The Lamp BearerFound in Pompeii, created in 20 BC and survived Mt. Vesuvius eruption.
Getty Villa Modeled after a first-century Roman country house, the Villa dei Papiri in Herculaneum, Italy, buried in the eruption of Mt. Vesuvius.
Getty VillaOver 1,200 works are on view in 23 galleries devoted to the permanent collection, with five additional galleries for changing exhibitions.
Artifacts date from 6,500 B.C. to A.D. 400, with monumental sculptures as well as artifacts of everyday life.
Found in the sea off the coast of ItalyOne of the few life-size Greek bronzes to have survivedShows technology of ancient bronze casting. Romans probably carried the statue off from its original location during the first century B.C. or A.D., when Roman collecting of Greek art was at its height.
Getty Villa GardensGardens are integral to the setting of the Getty Villa, as they were in the ancient Roman home
Getty Villa GardensPlants favored by the ancient Romans, such as bay laurel, boxwood, myrtle, ivy, and oleander, are planted around a spectacular 220-foot-long reflecting pool. Sculpted bronze civet heads spout playful streams from the fountain at the center of the East gardens.
The Iliad and the Odyssey at the Getty VillaThe judgment of Paris, the event that sparked the Trojan War, decorates one side of this black-figure neck-amphora. In Greek mythology
Terracotta, about 570 BCE, found in Etruria
The Iliad and the Odyssey at the Getty VillaA standard depiction of the ambush of Troilos, prince of Troy, by the Greek hero Achilles during the Trojan War.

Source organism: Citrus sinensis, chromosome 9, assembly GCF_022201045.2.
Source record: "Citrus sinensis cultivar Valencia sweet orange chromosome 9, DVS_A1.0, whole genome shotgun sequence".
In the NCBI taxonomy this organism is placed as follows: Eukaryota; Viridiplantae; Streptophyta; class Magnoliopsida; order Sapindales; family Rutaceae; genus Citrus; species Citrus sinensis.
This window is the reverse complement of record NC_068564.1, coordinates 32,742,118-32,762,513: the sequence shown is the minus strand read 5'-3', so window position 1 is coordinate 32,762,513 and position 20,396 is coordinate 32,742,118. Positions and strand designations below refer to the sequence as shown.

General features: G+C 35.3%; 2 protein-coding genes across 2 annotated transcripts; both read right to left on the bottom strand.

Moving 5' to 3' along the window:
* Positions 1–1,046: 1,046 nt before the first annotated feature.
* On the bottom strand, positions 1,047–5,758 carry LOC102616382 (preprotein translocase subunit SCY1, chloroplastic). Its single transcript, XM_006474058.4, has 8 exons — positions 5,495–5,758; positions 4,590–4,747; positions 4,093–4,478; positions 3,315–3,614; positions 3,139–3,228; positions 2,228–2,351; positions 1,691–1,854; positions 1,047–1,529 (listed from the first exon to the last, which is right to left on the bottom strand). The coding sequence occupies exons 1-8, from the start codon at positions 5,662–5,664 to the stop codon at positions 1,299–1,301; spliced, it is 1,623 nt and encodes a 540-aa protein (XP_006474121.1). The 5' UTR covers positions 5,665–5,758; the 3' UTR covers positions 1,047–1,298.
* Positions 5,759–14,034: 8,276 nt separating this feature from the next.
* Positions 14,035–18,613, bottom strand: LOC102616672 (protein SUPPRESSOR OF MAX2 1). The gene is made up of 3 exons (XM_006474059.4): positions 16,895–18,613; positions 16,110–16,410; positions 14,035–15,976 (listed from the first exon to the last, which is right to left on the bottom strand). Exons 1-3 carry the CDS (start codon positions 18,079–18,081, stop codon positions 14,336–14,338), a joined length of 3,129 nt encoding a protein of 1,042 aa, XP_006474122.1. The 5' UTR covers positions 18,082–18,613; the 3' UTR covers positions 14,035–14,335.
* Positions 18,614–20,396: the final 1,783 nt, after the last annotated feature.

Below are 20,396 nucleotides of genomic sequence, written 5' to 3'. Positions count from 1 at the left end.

A strange dog-headed creature sits atop the fountain and may actually be jackal-headed, meant to recall the Egyptian god Anubis. Egyptian and Phoenician cartouche-shaped rings, popular in Etruria in the later 500s B.C.
The Iliad and the Odyssey at the Getty VillaMenelaos, king of Sparta, reclaiming his wife Helen after the Trojan War Looking on is the goddess Athena, her name written beside her in Greek. This piece comes from a strap on the inside of a shield, a piece of leather with strips of bronze.About 575 BCE
The Iliad and the Odyssey at the Getty VillaOdysseus and his men were trapped in the cave of Polyphemos, a Cyclops who was devouring them one by one.
In order to escape, the Greeks got the giant drunk and then put out his single eye with a sharpened stake.
Terra cotta, about 650 BCE
The Iliad and the Odyssey at the Getty VillaOdysseuss HeadOdysseus and his men escape from one-eyed giant Polyphemos The escape from the cave was the most popular episode from the Odyssey represented in Greek art. Terracotta about 575 B.C.
The Iliad and the Odyssey at the Getty VillaMixing vessel with Odysseus escaping from the Cyclops.
Terracotta, about 560 BCE